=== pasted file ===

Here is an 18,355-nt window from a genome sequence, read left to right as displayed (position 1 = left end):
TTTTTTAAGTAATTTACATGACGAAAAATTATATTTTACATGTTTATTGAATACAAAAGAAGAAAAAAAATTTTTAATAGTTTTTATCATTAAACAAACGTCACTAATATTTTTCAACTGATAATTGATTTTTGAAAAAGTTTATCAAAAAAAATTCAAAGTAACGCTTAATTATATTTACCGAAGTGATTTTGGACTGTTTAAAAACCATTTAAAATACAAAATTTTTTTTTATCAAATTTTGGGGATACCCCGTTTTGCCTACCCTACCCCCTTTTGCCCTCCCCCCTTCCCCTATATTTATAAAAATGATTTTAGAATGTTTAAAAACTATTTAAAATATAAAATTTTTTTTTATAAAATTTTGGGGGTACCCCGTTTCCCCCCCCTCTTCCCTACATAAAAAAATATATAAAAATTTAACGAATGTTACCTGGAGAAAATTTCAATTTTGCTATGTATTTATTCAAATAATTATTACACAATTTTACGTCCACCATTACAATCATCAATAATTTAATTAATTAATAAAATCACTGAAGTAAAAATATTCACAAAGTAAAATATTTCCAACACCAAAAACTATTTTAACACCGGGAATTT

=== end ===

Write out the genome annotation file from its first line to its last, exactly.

Here is an 18,355-nt window from a genome sequence, read left to right as displayed (position 1 = left end):
TTTTTTAAGTAATTTACATGACGAAAAATTATATTTTACATGTTTATTGAATACAAAAGAAGAAAAAAAATTTTTAATAGTTTTTATCATTAAACAAACGTCACTAATATTTTTCAACTGATAATTGATTTTTGAAAAAGTTTATCAAAAAAAATTCAAAGTAACGCTTAATTATATTTACCGAAGTGATTTTGGACTGTTTAAAAACCATTTAAAATACAAAATTTTTTTTTATCAAATTTTGGGGATACCCCGTTTTGCCTACCCTACCCCCTTTTGCCCTCCCCCCTTCCCCTATATTTATAAAAATGATTTTAGAATGTTTAAAAACTATTTAAAATATAAAATTTTTTTTTATAAAATTTTGGGGGTACCCCGTTTCCCCCCCCTCTTCCCTACATAAAAAAATATATAAAAATTTAACGAATGTTACCTGGAGAAAATTTCAATTTTGCTATGTATTTATTCAAATAATTATTACACAATTTTACGTCCACCATTACAATCATCAATAATTTAATTAATTAATAAAATCACTGAAGTAAAAATATTCACAAAGTAAAATATTTCCAACACCAAAAACTATTTTAACACCGGGAATTT